National briefs: Student loan accord reached

Share with others:

Print Email Read Later

WASHINGTON -- Bipartisan Senate negotiators reached a tentative agreement Thursday on an overhaul of the federal student loan program after Democrats retreated on their position that subsidized loan rates be locked in for at least another year.

Under the agreement, interest rates would be tied to the variable rates of the 10-year Treasury bond. For Stafford student loans, which go to low-to-moderate-income students, it would be the Treasury rate plus 1.8 percentage points, and the graduate student rate would be the Treasury rate plus 3.4 percentage points. Another federal loan program, PLUS, would pay the Treasury rate plus 4.5 percentage points, according to Senate Democratic leadership aides.

The deal hews closely to a plan that was initially drafted by the Obama administration and modified in a bill passed by House Republicans. To win over Democrats, it would cap interest rates at 8.25 percent for undergraduates and 9.25 percent for graduate students, a move that would protect students against a spike in interest rates.

But even with that cap, the deal represents a clear retreat for Democrats.

Jet crew's actions targeted

SAN FRANCISCO -- Investigators have found no evidence of mechanical problems with Asiana Flight 214, the head of the National Transportation Safety Board said Thursday, putting the focus of the safety probe into the crash landing at the San Francisco airport squarely on the pilots.

In her final briefing before the agency concludes its on-site detective work, NTSB chairwoman Deborah Hersman said the airplane itself showed no signs of a breakdown, and on voice recorders, the pilots of the Boeing 777 fail to notice that their approach is dangerously low and slow until it's too late.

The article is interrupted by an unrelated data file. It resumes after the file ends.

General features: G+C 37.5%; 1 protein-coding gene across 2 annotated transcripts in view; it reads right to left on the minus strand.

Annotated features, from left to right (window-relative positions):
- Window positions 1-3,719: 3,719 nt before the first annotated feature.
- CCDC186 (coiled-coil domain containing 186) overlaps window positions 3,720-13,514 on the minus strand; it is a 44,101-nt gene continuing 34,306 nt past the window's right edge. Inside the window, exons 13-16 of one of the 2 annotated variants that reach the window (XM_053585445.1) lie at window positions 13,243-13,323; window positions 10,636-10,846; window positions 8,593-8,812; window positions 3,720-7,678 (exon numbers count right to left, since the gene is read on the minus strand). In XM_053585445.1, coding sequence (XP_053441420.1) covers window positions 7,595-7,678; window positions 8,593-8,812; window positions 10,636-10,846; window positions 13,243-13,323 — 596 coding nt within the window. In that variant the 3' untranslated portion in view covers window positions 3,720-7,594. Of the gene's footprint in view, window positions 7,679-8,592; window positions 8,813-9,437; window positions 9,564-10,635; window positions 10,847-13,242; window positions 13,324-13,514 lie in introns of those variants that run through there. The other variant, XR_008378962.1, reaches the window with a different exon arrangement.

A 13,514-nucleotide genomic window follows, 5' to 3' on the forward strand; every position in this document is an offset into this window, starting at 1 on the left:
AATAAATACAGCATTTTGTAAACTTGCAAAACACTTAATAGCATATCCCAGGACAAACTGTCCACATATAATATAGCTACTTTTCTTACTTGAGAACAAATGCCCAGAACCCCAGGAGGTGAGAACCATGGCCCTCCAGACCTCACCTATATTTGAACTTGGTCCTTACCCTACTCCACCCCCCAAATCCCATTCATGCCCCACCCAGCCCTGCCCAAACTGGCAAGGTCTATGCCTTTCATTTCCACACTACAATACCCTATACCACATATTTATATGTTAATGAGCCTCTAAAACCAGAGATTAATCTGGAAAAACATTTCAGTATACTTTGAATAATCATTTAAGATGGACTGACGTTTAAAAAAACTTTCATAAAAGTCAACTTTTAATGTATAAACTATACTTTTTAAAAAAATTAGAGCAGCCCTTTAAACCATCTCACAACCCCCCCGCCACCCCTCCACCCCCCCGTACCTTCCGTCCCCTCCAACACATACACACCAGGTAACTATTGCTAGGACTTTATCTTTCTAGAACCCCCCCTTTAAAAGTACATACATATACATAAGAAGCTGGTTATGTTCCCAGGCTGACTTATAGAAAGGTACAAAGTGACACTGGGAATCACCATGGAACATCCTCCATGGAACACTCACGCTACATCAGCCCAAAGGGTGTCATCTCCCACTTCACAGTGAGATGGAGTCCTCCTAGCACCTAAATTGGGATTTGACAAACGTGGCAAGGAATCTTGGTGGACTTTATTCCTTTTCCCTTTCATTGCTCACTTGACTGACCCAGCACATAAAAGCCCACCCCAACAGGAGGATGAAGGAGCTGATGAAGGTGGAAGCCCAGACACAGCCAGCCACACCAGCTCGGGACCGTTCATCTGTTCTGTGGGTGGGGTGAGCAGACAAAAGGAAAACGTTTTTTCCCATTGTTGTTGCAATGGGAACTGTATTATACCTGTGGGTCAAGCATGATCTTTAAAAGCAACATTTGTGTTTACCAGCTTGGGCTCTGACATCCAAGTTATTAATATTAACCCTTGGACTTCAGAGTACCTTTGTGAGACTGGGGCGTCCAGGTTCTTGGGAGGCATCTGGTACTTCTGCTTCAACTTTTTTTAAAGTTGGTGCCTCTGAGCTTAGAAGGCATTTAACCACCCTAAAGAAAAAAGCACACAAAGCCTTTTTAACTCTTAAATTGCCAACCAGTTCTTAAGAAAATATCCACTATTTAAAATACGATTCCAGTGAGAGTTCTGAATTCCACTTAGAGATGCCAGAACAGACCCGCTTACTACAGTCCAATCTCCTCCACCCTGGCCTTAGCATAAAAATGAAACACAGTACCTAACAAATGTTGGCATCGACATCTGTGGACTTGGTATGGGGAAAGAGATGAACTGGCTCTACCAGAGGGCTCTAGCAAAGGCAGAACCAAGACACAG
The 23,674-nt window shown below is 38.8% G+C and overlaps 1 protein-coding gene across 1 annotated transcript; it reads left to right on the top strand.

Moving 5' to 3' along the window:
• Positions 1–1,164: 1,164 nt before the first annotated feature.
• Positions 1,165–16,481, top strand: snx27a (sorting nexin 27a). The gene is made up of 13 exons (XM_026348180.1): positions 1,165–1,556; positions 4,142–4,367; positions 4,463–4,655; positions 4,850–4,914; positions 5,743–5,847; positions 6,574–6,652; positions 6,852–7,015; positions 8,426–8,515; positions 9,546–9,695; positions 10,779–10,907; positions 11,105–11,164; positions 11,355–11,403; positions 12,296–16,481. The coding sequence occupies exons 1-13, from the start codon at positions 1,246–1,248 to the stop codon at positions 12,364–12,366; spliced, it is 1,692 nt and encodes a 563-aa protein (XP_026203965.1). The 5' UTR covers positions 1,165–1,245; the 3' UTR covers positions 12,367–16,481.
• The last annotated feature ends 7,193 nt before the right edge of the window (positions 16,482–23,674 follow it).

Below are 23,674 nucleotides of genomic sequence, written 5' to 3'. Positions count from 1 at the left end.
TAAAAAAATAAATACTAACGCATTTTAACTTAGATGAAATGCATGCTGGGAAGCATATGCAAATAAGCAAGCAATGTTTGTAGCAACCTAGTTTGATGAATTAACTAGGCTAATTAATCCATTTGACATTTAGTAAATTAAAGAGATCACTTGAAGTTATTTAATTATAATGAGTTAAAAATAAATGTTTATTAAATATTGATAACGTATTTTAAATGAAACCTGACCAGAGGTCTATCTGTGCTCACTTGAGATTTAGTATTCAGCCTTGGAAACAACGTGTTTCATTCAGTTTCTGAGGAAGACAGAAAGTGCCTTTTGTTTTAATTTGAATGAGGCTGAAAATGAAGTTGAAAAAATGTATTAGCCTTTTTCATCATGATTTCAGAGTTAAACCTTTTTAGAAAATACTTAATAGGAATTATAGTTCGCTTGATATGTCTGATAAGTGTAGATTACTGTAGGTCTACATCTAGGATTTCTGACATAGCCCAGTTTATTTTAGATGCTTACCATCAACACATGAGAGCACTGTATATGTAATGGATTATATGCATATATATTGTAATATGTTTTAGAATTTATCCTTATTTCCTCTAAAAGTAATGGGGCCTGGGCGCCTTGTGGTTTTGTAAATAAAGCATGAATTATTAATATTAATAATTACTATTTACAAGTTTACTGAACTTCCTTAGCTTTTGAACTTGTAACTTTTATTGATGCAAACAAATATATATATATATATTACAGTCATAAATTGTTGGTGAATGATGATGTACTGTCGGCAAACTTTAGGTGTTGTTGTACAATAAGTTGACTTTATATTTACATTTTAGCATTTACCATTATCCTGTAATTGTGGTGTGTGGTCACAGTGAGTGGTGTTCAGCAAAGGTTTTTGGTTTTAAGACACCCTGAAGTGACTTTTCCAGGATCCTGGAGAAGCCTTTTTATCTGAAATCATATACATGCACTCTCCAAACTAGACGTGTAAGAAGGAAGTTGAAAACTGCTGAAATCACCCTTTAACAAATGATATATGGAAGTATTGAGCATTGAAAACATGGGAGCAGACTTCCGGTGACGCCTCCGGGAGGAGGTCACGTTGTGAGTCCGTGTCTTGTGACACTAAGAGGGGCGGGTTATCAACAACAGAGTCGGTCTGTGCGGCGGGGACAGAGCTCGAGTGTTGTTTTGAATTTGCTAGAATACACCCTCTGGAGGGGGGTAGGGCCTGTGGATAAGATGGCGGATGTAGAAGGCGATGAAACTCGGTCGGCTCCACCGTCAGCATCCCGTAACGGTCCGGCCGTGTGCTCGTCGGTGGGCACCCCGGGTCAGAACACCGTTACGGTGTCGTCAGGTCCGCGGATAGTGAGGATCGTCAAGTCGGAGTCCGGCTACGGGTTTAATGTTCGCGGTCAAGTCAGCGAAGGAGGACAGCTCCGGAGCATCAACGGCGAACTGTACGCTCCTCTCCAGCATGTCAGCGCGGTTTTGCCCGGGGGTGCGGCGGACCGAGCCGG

"There is no mention of speed until about nine seconds before impact when they're at 100 feet," she said Thursday. Just seconds before impact, two of the pilots call for the landing to be aborted.

Youth homicides tumble

WASHINGTON -- Homicide rates for young Americans plummeted to a 30-year low in 2010, showing that early intervention programs help reduce violence, federal health officials said.

About 4,800 U.S. youths ages 10 to 24 were murdered that year, making homicide one of the top three causes of deaths for the age group, the Centers for Disease Control and Prevention said in a report Thursday. The rate was 7.5 per 100,000 youths in 2010, with declines shown in all age, ethnic and racial groups. Almost four of five of the homicides were committed with guns.

Wildlife-trafficking sting

WASHINGTON -- More than 150 people face federal and state charges after authorities disrupted online wildlife-trafficking operations involving tiger, leopard and jaguar pelts, elephant ivory and live birds.

The U.S. Fish and Wildlife Service announced the arrests Thursday after an undercover operation that included officers from Pennsylvania and 15 other states, three federal agencies and three Asian countries.

Also in the nation ...

President Barack Obama's nomination of B. Todd Jones to lead the Bureau of Alcohol, Tobacco, Firearms and Explosives was sent Thursday to the full Senate. ... Gov. Pat Quinn suspended Illinois lawmakers' pay on Wednesday, following through on his warning of consequences if they failed to come up with a solution to the state's nearly $100 billion pension crisis.



Create a free PG account.
Already have an account?